There is an apocryphal story about a woman who included the following clause in her Will:
“To my son-in-law I bequeath the sum of $2.00 and express the wish that he apply those funds towards the purchase of a stout rope with which to hang himself.”
It is usually not a good idea to express your feelings in your Will no matter how earnest and passionate they may be. However, for those determined to do so, there is some satisfaction in knowing you cannot be sued for defamation as, when your feelings become known, you are ‘out of the jurisdiction’ as the law would say.
The law is strewn with parents’ obsessive, but fruitless attempts to control their families and their flaws from above– a form of heavenly behaviour control reflected in a parent’s inability to let go.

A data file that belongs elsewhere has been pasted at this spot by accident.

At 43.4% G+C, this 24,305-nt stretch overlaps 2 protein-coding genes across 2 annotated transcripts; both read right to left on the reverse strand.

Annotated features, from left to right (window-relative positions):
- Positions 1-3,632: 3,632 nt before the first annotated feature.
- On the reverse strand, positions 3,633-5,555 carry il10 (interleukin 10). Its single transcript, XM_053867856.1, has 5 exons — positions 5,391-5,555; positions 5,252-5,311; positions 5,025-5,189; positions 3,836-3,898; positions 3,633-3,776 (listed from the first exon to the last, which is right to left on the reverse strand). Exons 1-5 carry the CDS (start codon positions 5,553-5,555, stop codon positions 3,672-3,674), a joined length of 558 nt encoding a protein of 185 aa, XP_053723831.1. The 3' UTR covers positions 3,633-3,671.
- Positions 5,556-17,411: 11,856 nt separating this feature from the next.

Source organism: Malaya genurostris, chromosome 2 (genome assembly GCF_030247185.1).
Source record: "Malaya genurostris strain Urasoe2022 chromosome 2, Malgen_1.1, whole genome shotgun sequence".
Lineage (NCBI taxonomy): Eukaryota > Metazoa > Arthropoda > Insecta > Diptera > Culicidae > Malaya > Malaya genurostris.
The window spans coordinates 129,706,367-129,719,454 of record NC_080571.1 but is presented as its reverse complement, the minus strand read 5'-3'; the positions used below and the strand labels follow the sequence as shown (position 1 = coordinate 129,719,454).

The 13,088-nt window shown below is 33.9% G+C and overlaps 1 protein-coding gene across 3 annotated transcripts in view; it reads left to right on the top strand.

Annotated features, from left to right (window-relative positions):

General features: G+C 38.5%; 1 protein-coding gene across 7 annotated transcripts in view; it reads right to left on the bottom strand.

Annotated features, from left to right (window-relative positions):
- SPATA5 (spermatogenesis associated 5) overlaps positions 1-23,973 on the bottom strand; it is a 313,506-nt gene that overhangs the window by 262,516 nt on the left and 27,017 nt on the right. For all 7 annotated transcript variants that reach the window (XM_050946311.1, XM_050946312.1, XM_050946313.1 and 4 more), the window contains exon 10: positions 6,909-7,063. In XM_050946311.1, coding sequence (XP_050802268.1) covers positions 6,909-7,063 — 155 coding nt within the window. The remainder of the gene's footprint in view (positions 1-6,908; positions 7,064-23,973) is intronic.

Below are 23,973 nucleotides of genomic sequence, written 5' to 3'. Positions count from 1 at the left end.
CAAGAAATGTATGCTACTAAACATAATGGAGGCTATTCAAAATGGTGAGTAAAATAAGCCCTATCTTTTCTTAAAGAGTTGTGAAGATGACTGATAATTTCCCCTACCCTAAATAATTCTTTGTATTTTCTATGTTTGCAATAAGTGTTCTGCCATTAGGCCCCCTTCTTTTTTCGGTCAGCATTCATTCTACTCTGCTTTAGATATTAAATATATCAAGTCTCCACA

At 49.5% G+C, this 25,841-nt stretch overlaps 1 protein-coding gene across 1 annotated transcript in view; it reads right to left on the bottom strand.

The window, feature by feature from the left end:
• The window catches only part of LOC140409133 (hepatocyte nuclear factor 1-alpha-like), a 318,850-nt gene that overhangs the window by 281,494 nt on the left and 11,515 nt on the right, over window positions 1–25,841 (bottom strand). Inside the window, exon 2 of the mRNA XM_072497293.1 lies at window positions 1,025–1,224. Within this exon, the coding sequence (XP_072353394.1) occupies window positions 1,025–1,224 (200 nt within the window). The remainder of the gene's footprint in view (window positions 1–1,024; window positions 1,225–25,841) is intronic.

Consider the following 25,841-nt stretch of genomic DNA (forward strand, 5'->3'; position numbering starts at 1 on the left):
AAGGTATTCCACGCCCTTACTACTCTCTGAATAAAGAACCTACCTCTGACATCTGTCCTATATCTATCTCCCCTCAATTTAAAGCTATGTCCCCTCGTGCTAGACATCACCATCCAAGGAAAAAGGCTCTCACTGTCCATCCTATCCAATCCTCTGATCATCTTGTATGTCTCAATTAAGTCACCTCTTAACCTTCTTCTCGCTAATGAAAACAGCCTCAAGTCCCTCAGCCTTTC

But if your Will can’t help you obtain some testamentary justice, is there something else that can? I speak in particular about obtaining justice for yourself, post death.
There is an ancient rule of law known as the forfeiture rule. Put simply, if you murder your mother, you are not entitled to receive any benefit under her Will – you are disinherited.
What if we extended that rule into the area of Elder Abuse?
Click here>> to find out what that would look like!